United States District Court, E.D. California
ORDER ADOPTING FINDINGS AND RECOMMENDATIONS
RECOMMENDING DEFENDANT'S MOTION TO DISMISS THE ACTION BE
GRANTED (DOC. NOS. 33, 40)
Morris Roberson is appearing pro se and in forma
pauperis in this civil rights action pursuant to 42
U.S.C. § 1983. The matter was referred to a United
States Magistrate Judge pursuant to 28 U.S.C. §
636(b)(1)(B) and Local Rule 302.
17, 2019, the assigned magistrate judge issued findings and
recommendations, (Doc. No. 40), recommending that
defendant's motion to dismiss, (Doc. No. 33), be granted.
The findings and recommendations were served on plaintiff and
contained notice that objections were due within twenty-one
(21) days. No objections have been filed and the time to do
so has passed.
accordance with the provisions of 28 U.S.C. §
636(b)(1)(C), the court has conducted a de novo
review of this case. Defendants argue that because it was not
clearly established that prisoners had a right to be free
from the risk of exposure to valley fever, defendant Pfeiffer
is entitled to qualified immunity on plaintiff's Eighth
Amendment claim. (Doc. 33-1 at 5.) Defendants point to the
Ninth Circuit's decision in Hines v. Youseff,
914 F.3d 1218 (9th Cir. 2019), noting that the court found it
was not “obviously unlawful” for prison officials
to expose individuals to the risk of contracting valley
Hines, a consolidated appeal, the plaintiffs
challenged the constitutionality of housing inmates in a
hyperendemic area for Valley Fever under the Eighth
Amendment's prohibition on cruel and unusual punishment
and the Fourteenth Amendment's Equal Protection Clause.
914 F.3d at 1226-27. The Ninth Circuit defined the Eighth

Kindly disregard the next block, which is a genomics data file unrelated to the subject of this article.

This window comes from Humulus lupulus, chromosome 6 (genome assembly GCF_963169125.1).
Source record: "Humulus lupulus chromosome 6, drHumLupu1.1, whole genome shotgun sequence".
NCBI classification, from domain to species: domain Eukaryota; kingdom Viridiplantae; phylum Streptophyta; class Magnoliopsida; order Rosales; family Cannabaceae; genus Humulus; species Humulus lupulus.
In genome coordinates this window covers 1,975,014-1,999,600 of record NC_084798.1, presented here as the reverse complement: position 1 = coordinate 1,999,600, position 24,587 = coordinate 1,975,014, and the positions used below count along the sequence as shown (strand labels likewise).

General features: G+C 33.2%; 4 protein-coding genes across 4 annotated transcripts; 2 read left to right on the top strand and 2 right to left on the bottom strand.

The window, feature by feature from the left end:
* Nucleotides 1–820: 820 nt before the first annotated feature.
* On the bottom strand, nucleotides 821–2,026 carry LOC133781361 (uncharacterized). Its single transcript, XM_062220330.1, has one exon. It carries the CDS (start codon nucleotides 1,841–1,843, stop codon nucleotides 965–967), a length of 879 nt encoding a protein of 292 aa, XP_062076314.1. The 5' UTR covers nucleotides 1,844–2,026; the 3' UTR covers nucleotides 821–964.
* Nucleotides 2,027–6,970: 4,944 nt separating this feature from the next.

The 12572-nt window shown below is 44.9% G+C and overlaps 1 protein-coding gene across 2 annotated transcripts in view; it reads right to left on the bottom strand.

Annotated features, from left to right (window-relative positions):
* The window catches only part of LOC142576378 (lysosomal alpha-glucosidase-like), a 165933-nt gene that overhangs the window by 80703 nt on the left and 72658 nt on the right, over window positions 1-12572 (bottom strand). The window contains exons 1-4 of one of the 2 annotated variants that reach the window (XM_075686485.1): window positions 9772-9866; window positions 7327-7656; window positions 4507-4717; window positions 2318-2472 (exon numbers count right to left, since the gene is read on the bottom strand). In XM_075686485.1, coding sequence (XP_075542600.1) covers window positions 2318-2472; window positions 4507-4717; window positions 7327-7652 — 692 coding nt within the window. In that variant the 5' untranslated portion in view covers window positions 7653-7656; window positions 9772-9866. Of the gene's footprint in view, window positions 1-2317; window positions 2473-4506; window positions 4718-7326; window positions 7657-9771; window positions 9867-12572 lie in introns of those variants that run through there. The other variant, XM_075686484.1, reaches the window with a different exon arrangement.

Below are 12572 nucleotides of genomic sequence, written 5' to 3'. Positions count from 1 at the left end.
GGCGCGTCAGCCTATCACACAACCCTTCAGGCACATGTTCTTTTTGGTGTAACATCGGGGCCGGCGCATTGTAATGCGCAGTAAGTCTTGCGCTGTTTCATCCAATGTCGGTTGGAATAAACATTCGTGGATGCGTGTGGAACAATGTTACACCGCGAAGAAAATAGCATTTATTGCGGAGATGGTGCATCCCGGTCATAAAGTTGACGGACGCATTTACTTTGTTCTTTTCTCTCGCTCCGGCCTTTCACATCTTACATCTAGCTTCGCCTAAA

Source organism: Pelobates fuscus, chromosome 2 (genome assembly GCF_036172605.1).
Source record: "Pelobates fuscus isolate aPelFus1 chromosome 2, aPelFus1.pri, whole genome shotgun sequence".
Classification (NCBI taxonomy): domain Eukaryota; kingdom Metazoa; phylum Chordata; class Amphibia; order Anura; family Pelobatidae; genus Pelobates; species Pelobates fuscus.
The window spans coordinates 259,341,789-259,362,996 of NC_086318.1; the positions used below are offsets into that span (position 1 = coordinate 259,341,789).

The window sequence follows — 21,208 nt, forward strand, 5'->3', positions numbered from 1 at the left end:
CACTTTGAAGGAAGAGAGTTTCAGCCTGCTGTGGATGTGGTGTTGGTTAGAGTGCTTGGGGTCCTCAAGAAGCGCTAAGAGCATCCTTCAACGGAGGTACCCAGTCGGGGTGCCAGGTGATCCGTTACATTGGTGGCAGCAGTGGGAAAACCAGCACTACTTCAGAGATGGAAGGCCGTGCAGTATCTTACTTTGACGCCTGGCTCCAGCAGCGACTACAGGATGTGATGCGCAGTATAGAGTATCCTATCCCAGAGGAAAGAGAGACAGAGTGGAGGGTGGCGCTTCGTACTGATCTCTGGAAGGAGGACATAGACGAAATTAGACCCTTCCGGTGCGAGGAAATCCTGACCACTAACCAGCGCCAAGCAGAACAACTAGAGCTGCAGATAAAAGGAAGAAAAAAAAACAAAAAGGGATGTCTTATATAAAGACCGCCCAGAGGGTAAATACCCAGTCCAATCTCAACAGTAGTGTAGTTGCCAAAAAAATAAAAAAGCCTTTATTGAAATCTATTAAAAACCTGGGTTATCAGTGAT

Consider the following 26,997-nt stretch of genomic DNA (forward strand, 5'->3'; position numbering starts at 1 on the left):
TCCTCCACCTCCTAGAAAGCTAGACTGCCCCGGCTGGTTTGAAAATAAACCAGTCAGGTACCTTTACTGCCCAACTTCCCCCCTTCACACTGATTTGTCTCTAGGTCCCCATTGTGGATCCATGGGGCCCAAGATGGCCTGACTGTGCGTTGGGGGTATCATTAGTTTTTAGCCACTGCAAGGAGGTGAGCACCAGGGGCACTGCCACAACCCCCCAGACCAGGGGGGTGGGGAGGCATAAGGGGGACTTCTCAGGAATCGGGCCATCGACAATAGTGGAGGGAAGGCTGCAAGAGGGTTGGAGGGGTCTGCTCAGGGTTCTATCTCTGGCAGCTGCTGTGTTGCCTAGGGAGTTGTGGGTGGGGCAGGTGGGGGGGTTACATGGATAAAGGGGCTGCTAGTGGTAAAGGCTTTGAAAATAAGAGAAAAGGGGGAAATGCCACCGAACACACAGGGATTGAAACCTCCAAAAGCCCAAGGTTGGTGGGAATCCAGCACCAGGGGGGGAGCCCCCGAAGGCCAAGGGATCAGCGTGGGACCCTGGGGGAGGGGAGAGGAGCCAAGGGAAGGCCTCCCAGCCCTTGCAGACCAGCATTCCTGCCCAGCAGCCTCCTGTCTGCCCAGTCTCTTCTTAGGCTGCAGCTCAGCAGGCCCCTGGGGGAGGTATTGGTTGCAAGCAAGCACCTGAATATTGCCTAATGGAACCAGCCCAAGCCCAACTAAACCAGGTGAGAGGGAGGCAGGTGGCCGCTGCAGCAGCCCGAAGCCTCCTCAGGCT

Amendment right at issue in the consolidated appeals before
it as “the right to be free from heightened exposure to
Valley Fever spores.” Id. at 1228. The Ninth
Circuit in Hines concluded that such a
constitutional right was not clearly established at the time
the defendant officials acted.
undersigned pauses to note that in Hines, the Ninth
Circuit did not decide whether exposing inmates to a
heightened risk of Valley Fever violates or could ever
violate the Eighth Amendment. Id. at 1229
(“The courts below did not decide whether exposing
inmates to a heightened risk of Valley Fever violates the
Eighth Amendment. Neither do we.”). Instead, the
Ninth Circuit, like the courts below, proceeded
“straight to the second prong of the qualified immunity
analysis: whether a right to not face a heightened risk was
‘clearly established' at the time” the
officials in the cases before the court had acted.
Id.; see also Saucier v. Katz, 533
U.S. 194, 201 (2001) (establishing the two-part inquiry for
qualified immunity: (1) whether the alleged facts violate the
Constitution, and (2) if so, whether the constitutional right
at issue was clearly established at the time of the
said, plaintiff's allegations in this case provide no
basis upon which to depart from the qualified immunity
analysis set forth in Hines. Plaintiff's
operative first amended complaint alleges the following facts
relevant to resolution of the pending motion to dismiss. At
all times relevant, plaintiff was a prisoner housed at Kern
Valley State Prison (“KVSP”). (Doc. No. 14 at 1.)
Plaintiff asserts that the soil surrounding KVSP is
“densely contaminated with Valley Fever fungus, ”
and that defendant Pfeiffer knew-as early as 2006-that KVSP
is a “cocci hot spot.” (Id. at 10-12.)
Likewise, plaintiff claims that defendant Pfeiffer was aware
that African- Americans and Asian-Americans are at greater
risk of contracting the disseminated form of valley fever.
(Id.) Nonetheless, plaintiff alleges, defendant
Pfeiffer failed to implement any policy to lessen the effects
of, and failed to take even the most basic precautions to
protect him from exposure to, valley fever. (Id. at
10-12, 16-17.) Although he does not specifically allege that
he contracted valley fever at KVSP, plaintiff does assert
that he was injured as the result of defendant Pfeiffer's
failure to protect him from exposure to valley fever.
plaintiffs allegations provide no basis upon which to
distinguish the Ninth Circuit's binding decision in
Hines or the qualified immunity analysis set forth
therein, the undersigned concludes that defendants'
motion to dismiss must be granted.
1. The findings and recommendations filed on July 17, 2019
(Doc. No. 40) are adopted in full;
2. Defendant's motion to dismiss this action on qualified
immunity grounds (Doc. No. 33) is granted; and
3. The Clerk of the Court is directed to close this case.